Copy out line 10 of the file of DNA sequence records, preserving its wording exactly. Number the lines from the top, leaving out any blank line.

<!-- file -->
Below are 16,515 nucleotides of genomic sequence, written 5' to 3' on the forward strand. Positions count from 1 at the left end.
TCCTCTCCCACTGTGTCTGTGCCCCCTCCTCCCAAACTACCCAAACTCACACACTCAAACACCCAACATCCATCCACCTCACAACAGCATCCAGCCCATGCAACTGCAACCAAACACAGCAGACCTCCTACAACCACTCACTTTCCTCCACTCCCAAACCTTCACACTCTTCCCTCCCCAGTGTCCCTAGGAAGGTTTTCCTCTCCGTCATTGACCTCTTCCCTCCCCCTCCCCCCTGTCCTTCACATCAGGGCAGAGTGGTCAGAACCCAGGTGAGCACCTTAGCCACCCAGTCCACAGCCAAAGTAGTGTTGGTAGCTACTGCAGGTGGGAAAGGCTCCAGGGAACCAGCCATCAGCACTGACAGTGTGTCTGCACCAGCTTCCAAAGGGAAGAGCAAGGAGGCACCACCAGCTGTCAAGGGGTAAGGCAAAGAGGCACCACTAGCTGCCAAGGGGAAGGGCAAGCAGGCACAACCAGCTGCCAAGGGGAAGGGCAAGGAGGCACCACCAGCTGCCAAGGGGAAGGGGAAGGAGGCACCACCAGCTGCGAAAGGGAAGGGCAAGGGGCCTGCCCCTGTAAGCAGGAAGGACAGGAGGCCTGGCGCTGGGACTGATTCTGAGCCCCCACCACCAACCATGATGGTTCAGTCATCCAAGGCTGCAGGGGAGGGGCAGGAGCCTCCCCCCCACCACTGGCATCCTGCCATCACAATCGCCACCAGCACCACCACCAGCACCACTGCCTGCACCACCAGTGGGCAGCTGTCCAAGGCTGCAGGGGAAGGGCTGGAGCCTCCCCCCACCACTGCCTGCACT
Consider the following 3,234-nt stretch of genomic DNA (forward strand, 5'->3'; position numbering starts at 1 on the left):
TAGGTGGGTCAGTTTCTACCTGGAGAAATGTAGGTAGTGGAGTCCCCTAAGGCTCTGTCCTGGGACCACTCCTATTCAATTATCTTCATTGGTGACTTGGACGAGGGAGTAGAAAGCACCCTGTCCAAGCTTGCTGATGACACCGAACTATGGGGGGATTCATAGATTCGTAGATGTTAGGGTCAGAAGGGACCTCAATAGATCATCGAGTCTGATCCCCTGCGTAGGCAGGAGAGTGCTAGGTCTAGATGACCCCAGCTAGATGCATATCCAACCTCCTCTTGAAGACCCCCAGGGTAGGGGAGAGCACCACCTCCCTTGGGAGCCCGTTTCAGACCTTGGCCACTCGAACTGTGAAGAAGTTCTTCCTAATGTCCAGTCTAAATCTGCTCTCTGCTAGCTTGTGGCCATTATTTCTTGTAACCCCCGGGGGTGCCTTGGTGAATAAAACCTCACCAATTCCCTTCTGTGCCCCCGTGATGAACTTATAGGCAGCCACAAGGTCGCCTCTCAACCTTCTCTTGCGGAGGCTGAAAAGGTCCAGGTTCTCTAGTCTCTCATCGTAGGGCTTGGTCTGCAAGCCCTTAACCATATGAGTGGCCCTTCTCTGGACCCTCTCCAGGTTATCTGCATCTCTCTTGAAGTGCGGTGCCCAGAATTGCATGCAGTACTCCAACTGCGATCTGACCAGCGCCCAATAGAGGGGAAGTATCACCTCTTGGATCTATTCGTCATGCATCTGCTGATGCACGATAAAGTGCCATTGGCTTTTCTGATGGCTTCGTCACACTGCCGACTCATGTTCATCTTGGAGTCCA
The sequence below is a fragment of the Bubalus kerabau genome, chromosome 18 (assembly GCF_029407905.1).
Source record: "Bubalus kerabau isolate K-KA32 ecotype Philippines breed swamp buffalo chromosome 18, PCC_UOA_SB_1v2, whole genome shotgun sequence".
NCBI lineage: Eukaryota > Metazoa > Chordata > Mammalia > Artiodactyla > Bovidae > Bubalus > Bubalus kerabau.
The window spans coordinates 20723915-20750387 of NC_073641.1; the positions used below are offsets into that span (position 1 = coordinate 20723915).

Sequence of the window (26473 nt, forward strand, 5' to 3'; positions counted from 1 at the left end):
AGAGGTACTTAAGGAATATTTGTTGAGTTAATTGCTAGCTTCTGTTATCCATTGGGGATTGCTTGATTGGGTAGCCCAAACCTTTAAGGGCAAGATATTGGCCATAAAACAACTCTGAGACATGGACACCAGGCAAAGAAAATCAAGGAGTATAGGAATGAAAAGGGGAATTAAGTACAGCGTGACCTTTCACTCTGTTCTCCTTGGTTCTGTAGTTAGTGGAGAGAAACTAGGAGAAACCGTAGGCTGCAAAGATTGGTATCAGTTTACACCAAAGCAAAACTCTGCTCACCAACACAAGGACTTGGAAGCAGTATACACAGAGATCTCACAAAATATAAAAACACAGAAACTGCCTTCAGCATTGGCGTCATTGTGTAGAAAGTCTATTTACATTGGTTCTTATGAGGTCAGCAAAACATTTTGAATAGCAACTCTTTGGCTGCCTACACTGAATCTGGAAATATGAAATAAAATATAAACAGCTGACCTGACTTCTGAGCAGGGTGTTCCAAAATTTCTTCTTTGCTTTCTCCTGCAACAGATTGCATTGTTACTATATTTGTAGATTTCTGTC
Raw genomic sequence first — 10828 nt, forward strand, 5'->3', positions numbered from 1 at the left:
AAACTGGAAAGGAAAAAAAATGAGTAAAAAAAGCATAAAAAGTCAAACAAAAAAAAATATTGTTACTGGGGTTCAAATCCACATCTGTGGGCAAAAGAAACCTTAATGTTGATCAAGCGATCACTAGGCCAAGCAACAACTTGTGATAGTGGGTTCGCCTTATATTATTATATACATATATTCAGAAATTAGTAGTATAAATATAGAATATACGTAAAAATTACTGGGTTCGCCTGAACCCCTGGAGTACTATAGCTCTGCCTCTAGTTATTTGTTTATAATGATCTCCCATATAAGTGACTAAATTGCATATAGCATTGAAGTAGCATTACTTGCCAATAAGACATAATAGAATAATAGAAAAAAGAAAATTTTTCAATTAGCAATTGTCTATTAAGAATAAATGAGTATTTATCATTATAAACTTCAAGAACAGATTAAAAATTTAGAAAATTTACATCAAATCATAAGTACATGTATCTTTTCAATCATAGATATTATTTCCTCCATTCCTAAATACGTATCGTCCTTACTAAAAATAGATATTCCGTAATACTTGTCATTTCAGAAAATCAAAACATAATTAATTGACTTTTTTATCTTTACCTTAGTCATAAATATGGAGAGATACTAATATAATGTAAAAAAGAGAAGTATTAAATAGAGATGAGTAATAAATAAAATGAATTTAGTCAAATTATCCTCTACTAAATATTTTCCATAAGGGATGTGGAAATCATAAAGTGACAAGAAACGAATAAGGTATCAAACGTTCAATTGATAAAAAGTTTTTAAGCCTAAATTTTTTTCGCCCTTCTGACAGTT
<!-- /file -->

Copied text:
AGAGGTACTTAAGGAATATTTGTTGAGTTAATTGCTAGCTTCTGTTATCCATTGGGGATTGCTTGATTGGGTAGCCCAAACCTTTAAGGGCAAGATATTGGCCATAAAACAACTCTGAGACATGGACACCAGGCAAAGAAAATCAAGGAGTATAGGAATGAAAAGGGGAATTAAGTACAGCGTGACCTTTCACTCTGTTCTCCTTGGTTCTGTAGTTAGTGGAGAGAAACTAGGAGAAACCGTAGGCTGCAAAGATTGGTATCAGTTTACACCAAAGCAAAACTCTGCTCACCAACACAAGGACTTGGAAGCAGTATACACAGAGATCTCACAAAATATAAAAACACAGAAACTGCCTTCAGCATTGGCGTCATTGTGTAGAAAGTCTATTTACATTGGTTCTTATGAGGTCAGCAAAACATTTTGAATAGCAACTCTTTGGCTGCCTACACTGAATCTGGAAATATGAAATAAAATATAAACAGCTGACCTGACTTCTGAGCAGGGTGTTCCAAAATTTCTTCTTTGCTTTCTCCTGCAACAGATTGCATTGTTACTATATTTGTAGATTTCTGTC